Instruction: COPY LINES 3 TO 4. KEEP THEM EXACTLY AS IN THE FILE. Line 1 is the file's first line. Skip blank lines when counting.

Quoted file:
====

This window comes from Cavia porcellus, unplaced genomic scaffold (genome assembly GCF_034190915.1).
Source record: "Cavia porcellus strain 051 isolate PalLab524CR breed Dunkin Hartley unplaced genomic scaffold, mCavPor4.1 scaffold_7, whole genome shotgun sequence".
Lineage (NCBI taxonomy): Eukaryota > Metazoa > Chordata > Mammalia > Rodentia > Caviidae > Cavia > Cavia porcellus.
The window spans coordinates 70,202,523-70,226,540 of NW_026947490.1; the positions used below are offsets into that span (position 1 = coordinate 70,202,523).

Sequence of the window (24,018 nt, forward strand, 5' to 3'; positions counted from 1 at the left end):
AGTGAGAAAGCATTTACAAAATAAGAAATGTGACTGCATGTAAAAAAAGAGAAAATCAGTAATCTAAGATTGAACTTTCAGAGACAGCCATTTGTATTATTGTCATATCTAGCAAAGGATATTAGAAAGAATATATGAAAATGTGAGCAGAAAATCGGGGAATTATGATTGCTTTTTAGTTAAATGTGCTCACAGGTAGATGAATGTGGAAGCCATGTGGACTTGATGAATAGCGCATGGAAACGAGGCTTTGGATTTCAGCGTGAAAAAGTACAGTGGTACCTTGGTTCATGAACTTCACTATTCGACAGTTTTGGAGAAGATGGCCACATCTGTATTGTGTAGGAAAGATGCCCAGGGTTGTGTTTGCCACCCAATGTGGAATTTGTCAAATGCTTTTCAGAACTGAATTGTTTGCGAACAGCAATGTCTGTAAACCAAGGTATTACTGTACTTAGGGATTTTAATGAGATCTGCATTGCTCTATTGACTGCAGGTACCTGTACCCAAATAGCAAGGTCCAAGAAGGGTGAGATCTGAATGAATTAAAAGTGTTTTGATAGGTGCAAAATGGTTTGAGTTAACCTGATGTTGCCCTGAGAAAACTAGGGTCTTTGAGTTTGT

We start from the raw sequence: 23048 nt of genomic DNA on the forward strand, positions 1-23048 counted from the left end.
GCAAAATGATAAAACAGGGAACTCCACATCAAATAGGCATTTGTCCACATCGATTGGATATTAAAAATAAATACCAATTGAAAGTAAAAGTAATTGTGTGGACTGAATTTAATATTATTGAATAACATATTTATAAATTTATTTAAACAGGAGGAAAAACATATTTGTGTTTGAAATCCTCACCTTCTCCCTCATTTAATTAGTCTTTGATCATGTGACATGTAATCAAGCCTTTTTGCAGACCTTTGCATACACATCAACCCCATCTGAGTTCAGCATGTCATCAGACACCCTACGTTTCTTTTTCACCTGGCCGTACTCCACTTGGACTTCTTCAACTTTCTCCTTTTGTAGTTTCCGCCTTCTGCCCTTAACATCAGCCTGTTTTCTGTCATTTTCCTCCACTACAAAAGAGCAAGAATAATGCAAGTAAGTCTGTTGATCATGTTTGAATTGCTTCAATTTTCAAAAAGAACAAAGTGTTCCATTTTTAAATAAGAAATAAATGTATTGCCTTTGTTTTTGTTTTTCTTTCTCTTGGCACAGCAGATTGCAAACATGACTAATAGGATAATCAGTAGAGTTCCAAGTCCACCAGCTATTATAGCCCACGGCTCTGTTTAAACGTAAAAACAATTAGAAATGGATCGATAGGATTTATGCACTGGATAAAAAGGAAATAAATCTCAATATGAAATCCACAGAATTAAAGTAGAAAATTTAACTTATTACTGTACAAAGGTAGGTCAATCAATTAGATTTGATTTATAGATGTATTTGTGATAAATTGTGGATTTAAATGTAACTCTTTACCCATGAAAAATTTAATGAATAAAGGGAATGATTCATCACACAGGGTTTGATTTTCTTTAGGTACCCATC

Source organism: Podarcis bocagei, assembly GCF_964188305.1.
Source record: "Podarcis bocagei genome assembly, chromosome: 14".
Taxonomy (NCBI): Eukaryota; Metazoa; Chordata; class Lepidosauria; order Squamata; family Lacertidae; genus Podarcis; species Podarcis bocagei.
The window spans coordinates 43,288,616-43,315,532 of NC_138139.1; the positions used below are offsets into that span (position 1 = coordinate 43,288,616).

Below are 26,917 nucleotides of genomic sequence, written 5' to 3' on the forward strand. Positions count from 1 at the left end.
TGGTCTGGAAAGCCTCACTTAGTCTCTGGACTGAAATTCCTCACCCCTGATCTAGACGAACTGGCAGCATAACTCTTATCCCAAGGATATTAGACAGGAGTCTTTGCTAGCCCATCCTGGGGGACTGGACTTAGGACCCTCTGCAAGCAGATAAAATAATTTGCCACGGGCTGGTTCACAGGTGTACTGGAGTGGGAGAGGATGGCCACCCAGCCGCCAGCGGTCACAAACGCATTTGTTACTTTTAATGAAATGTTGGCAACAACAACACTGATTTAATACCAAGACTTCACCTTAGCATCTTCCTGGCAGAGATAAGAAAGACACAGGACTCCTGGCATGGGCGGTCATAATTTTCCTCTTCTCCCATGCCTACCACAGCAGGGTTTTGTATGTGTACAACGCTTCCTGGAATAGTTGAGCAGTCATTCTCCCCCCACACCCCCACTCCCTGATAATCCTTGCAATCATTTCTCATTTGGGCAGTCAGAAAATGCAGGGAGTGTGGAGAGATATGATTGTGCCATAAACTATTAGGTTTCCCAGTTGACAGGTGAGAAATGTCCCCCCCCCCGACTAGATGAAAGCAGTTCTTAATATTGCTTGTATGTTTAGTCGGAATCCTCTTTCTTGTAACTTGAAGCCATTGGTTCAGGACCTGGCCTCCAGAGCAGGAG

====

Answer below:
Lineage (NCBI taxonomy): Eukaryota > Metazoa > Chordata > Mammalia > Rodentia > Caviidae > Cavia > Cavia porcellus.
The window spans coordinates 70,202,523-70,226,540 of NW_026947490.1; the positions used below are offsets into that span (position 1 = coordinate 70,202,523).